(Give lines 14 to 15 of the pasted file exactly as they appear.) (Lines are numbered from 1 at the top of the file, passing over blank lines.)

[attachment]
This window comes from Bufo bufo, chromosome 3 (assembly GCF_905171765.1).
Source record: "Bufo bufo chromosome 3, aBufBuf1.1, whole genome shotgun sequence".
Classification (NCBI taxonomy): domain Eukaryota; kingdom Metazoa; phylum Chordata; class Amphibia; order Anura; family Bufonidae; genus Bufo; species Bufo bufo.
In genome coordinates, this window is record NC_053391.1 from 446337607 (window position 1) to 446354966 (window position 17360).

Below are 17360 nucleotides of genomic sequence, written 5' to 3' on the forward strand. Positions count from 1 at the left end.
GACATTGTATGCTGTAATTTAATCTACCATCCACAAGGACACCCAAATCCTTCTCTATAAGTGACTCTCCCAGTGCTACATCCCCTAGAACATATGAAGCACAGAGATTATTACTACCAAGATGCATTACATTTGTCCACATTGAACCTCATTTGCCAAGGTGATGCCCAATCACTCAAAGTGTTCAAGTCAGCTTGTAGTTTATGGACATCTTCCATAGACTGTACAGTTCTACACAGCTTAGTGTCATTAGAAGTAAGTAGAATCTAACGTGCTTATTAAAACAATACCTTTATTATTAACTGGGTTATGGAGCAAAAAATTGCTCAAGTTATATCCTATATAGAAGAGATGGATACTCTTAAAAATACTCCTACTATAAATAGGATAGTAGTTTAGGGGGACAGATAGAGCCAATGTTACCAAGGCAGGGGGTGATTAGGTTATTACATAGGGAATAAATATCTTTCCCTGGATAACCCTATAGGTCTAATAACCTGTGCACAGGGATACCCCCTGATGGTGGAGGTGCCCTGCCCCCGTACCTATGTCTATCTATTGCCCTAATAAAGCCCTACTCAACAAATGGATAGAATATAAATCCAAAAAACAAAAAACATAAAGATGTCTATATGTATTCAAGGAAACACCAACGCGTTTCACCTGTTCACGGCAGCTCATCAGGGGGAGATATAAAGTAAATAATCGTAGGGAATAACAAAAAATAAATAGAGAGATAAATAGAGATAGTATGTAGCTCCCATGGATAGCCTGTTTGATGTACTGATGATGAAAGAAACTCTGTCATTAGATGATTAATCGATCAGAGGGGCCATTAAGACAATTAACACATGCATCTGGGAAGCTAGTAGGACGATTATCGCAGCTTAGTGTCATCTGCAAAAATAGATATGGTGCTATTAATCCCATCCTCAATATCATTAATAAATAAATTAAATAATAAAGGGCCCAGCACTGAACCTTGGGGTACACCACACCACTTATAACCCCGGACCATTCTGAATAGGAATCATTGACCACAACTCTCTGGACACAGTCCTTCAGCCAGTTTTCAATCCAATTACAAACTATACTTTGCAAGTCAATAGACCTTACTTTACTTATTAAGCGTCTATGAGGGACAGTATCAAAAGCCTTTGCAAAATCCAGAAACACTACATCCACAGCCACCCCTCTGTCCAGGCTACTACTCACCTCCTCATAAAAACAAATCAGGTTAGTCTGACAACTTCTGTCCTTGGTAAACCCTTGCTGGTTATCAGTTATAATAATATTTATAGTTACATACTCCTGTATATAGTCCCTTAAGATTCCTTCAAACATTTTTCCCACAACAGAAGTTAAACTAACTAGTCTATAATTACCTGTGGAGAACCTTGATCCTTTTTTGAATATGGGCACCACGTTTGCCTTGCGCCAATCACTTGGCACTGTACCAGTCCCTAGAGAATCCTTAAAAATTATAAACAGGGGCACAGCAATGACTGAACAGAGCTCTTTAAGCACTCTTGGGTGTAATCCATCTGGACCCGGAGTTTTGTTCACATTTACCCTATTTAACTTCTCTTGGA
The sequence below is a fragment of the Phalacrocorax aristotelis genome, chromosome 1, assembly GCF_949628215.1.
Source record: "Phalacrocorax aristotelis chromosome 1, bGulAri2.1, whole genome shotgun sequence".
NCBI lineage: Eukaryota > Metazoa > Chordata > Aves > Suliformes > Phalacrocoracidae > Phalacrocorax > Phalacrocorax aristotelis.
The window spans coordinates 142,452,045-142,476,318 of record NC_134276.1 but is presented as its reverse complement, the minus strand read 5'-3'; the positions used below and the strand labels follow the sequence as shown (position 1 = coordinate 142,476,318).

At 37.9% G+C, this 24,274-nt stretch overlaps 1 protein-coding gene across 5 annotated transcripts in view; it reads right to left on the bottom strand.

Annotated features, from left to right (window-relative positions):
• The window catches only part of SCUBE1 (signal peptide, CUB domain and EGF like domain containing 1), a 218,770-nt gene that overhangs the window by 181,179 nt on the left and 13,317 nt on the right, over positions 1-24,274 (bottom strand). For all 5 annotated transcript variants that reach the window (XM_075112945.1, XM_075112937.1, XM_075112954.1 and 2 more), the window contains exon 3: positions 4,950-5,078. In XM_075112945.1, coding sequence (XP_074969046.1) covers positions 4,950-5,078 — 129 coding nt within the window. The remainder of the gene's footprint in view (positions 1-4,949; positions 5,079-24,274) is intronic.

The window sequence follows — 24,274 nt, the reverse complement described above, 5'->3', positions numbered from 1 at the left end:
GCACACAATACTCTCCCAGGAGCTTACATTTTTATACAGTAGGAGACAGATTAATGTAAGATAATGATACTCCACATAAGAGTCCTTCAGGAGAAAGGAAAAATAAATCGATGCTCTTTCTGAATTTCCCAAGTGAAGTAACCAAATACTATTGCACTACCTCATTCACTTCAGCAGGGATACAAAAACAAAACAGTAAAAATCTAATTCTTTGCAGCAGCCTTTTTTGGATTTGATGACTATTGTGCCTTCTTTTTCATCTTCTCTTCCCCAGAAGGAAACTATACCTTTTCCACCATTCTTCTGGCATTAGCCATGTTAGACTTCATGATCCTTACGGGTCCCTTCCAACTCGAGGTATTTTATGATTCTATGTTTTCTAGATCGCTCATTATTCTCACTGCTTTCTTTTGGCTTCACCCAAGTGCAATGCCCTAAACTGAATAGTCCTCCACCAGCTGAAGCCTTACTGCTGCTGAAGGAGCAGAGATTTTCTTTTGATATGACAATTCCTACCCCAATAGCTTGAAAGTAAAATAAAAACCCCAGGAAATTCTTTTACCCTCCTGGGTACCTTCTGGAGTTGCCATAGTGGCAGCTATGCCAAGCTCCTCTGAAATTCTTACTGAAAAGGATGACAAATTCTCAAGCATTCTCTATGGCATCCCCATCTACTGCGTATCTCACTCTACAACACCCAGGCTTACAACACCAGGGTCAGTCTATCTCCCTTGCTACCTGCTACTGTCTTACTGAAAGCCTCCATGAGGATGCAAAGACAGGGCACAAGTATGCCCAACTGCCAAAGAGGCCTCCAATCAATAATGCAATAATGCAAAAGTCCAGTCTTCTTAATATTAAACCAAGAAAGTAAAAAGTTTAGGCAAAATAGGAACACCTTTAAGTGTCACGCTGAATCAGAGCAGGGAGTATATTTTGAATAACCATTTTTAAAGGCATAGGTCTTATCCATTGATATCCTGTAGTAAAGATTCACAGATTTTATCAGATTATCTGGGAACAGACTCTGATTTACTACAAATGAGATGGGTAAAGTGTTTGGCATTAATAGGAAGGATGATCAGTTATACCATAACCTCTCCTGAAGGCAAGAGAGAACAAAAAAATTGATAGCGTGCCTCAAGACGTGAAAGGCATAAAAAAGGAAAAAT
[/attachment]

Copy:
The window sequence follows — 24,274 nt, the reverse complement described above, 5'->3', positions numbered from 1 at the left end:
GCACACAATACTCTCCCAGGAGCTTACATTTTTATACAGTAGGAGACAGATTAATGTAAGATAATGATACTCCACATAAGAGTCCTTCAGGAGAAAGGAAAAATAAATCGATGCTCTTTCTGAATTTCCCAAGTGAAGTAACCAAATACTATTGCACTACCTCATTCACTTCAGCAGGGATACAAAAACAAAACAGTAAAAATCTAATTCTTTGCAGCAGCCTTTTTTGGATTTGATGACTATTGTGCCTTCTTTTTCATCTTCTCTTCCCCAGAAGGAAACTATACCTTTTCCACCATTCTTCTGGCATTAGCCATGTTAGACTTCATGATCCTTACGGGTCCCTTCCAACTCGAGGTATTTTATGATTCTATGTTTTCTAGATCGCTCATTATTCTCACTGCTTTCTTTTGGCTTCACCCAAGTGCAATGCCCTAAACTGAATAGTCCTCCACCAGCTGAAGCCTTACTGCTGCTGAAGGAGCAGAGATTTTCTTTTGATATGACAATTCCTACCCCAATAGCTTGAAAGTAAAATAAAAACCCCAGGAAATTCTTTTACCCTCCTGGGTACCTTCTGGAGTTGCCATAGTGGCAGCTATGCCAAGCTCCTCTGAAATTCTTACTGAAAAGGATGACAAATTCTCAAGCATTCTCTATGGCATCCCCATCTACTGCGTATCTCACTCTACAACACCCAGGCTTACAACACCAGGGTCAGTCTATCTCCCTTGCTACCTGCTACTGTCTTACTGAAAGCCTCCATGAGGATGCAAAGACAGGGCACAAGTATGCCCAACTGCCAAAGAGGCCTCCAATCAATAATGCAATAATGCAAAAGTCCAGTCTTCTTAATATTAAACCAAGAAAGTAAAAAGTTTAGGCAAAATAGGAACACCTTTAAGTGTCACGCTGAATCAGAGCAGGGAGTATATTTTGAATAACCATTTTTAAAGGCATAGGTCTTATCCATTGATATCCTGTAGTAAAGATTCACAGATTTTATCAGATTATCTGGGAACAGACTCTGATTTACTACAAATGAGATGGGTAAAGTGTTTGGCATTAATAGGAAGGATGATCAGTTATACCATAACCTCTCCTGAAGGCAAGAGAGAACAAAAAAATTGATAGCGTGCCTCAAGACGTGAAAGGCATAAAAAAGGAAAAAT